President Barack Obama shakes hands with Palestinian children during a visit to the Church of the Nativity in the occupied West Bank town of Bethlehem, March 22, 2013. (ATEF SAFADI-POOL/GETTY IMAGES)
Lebanese Kurds wave the Kurdish flag and a flag picturing Kurdish rebel leader Abdullah Ocalan during Persian New Year, or Noruz, celebrations in Beirut, March 21, 2013. (JOSEPH EID/AFP/GETTY IMAGES)
Israeli Finance Minister Yair Lipid (c) with former Foreign Minister Avigdor Lieberman, who resigned his position after being indicted on charges of fraud and breach of trust, at the Feb. 5 swearing in of the 19th Knesset. (URIEL SINAI/AFP/GETTY IMAGES)
Israeli soldiers take pictures of each other in front of Israel’s illegal apartheid wall near the Qalandia checkpoint outside Ramallah, March 30, 2013. Israeli troops earlier had clashed with Palestinian demonstrators commemorating the 37th anniversary of “Land Day.” (ABBAS MOMANI/AFP/GETTY IMAGES)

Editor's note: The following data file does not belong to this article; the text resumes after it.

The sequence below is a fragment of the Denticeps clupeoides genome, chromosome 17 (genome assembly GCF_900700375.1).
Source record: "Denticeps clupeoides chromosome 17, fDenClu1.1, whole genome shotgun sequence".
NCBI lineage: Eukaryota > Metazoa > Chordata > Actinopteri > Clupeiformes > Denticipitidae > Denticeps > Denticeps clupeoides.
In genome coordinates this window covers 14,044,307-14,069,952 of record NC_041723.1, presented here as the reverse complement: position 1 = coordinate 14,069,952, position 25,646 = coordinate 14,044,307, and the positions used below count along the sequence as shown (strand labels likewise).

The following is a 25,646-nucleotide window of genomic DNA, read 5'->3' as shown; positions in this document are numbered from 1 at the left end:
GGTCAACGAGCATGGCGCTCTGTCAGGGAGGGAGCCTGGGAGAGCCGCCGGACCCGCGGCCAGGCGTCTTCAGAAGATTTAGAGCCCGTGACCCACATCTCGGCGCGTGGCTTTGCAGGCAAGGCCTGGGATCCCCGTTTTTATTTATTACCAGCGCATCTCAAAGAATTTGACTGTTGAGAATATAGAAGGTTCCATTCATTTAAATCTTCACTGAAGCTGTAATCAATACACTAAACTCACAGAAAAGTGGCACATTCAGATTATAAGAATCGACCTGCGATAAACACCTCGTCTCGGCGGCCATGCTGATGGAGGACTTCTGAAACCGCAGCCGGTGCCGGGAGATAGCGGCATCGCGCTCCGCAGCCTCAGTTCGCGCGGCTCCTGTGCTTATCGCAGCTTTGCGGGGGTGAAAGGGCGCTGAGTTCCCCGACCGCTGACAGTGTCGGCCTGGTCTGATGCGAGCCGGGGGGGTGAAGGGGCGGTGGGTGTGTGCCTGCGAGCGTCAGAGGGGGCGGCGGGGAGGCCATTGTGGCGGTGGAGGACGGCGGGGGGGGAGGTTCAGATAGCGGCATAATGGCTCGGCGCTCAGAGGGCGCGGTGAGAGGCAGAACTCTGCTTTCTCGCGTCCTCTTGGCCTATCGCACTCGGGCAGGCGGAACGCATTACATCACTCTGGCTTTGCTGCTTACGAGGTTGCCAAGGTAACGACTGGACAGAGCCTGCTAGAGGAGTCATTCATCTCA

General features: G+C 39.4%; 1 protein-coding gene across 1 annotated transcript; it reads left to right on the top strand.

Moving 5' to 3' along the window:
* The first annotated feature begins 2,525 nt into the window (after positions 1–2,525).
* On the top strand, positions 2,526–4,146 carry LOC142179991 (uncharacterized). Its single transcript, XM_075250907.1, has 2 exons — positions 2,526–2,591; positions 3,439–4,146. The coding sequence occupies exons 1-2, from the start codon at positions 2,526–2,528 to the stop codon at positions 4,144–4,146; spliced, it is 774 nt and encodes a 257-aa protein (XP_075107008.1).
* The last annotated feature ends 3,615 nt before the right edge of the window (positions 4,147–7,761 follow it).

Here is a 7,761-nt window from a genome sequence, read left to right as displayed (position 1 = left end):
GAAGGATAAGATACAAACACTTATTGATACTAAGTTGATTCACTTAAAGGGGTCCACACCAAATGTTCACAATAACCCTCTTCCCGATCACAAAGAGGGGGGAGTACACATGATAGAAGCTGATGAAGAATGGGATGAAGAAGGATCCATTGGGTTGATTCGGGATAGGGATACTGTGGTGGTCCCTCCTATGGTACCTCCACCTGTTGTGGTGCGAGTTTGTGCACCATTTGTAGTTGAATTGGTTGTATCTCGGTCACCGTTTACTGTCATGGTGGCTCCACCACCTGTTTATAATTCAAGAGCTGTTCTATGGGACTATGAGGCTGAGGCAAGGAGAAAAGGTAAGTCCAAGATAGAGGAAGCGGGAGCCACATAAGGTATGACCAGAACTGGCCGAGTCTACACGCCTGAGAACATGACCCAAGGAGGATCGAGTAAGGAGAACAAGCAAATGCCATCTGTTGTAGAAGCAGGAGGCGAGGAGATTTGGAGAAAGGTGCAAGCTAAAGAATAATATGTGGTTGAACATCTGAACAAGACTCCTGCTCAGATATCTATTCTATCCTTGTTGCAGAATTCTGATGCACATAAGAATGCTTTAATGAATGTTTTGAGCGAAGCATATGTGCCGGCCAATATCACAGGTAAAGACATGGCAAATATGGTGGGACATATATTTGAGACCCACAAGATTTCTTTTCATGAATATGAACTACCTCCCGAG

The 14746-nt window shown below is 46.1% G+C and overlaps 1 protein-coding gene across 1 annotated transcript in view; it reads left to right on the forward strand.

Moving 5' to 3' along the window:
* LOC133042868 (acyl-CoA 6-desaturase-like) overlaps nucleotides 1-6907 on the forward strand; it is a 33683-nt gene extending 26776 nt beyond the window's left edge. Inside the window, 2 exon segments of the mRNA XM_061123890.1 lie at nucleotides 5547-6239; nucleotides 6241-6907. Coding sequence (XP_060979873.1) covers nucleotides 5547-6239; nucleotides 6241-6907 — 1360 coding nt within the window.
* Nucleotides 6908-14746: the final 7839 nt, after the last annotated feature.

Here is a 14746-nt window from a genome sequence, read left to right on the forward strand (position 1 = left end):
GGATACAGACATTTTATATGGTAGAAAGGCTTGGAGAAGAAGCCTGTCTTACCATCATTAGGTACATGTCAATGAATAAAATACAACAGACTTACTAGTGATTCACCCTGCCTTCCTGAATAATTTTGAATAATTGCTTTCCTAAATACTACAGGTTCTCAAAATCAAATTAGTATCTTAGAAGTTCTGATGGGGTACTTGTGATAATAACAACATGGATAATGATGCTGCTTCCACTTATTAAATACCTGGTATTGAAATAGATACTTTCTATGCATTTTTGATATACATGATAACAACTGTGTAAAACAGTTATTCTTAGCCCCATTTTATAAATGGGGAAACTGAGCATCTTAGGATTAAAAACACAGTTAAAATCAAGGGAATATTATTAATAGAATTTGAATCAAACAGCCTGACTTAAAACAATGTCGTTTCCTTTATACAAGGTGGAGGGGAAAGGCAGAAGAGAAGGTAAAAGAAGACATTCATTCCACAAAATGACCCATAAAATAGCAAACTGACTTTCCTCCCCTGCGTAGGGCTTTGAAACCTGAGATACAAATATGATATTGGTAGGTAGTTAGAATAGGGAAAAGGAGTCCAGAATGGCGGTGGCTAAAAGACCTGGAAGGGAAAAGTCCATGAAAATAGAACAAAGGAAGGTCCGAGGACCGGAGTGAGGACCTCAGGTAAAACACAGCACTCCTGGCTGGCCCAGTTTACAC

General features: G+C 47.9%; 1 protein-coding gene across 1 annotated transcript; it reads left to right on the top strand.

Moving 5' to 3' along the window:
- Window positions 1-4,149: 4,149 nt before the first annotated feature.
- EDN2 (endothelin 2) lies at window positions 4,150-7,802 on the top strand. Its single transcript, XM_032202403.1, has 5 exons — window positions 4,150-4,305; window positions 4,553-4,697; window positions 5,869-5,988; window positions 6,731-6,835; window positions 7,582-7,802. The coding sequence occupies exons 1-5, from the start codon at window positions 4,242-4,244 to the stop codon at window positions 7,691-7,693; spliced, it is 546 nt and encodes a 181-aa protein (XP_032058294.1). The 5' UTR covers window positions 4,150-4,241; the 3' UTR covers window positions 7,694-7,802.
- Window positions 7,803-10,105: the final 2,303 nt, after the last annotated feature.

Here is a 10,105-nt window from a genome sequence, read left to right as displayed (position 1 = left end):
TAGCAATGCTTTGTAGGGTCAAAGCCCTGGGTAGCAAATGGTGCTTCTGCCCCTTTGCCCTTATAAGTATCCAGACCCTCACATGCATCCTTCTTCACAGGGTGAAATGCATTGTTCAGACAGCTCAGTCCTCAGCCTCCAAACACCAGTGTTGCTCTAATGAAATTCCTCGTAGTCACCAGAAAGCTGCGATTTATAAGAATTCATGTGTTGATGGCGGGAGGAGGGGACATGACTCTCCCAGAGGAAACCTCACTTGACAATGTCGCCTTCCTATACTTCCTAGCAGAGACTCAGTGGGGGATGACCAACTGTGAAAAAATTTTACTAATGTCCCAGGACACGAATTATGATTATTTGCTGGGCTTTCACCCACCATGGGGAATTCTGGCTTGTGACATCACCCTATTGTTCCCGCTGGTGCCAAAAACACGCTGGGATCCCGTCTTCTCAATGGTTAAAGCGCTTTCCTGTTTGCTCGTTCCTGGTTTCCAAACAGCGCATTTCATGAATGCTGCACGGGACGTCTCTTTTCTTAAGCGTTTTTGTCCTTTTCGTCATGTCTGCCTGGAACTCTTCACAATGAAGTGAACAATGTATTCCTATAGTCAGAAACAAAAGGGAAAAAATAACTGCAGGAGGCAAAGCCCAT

Clay, Babylon, Mesopotamia, after 539 BCE D x H: 7.8-10 x 21.9-22.8 cm British Museum, London, ME 90920 Photo: ©The Trustees of the British Museum
Prosthetic legs for wounded American soldiers at the Center for Intrepid rehabilitation gym at Brooke Army Medical Center in San Antonio, TX, Aug. 7, 2012. (JOHN MOORE/GETTY IMAGES)
June-July 2012, Pages 16-17
Outside the Beltway
"The House That Sabri Built"
By James G. Abourezk
In the May 3 edition of the International Herald Tribune (but not its domestic sister publication, The New York Times), Raja Shehadeh wrote a personal observation resulting from his experience as a human rights worker in Palestine. Here are two paragraphs from his article:
It was 1982 [when Shehadeh first met Sabri Garaib]. In the many years since then Sabri repeatedly fought the settlers in order to hold on to his land. He would go to the Military Objection Committee to counter claims challenging his ownership. He would appeal to the Israeli high court, using every recourse available. He would go to jail for fighting off settlers who tried to stop him from farming or for removing fences they'd put up. But the settlement kept growing all around his house, claiming his land one acre at a time.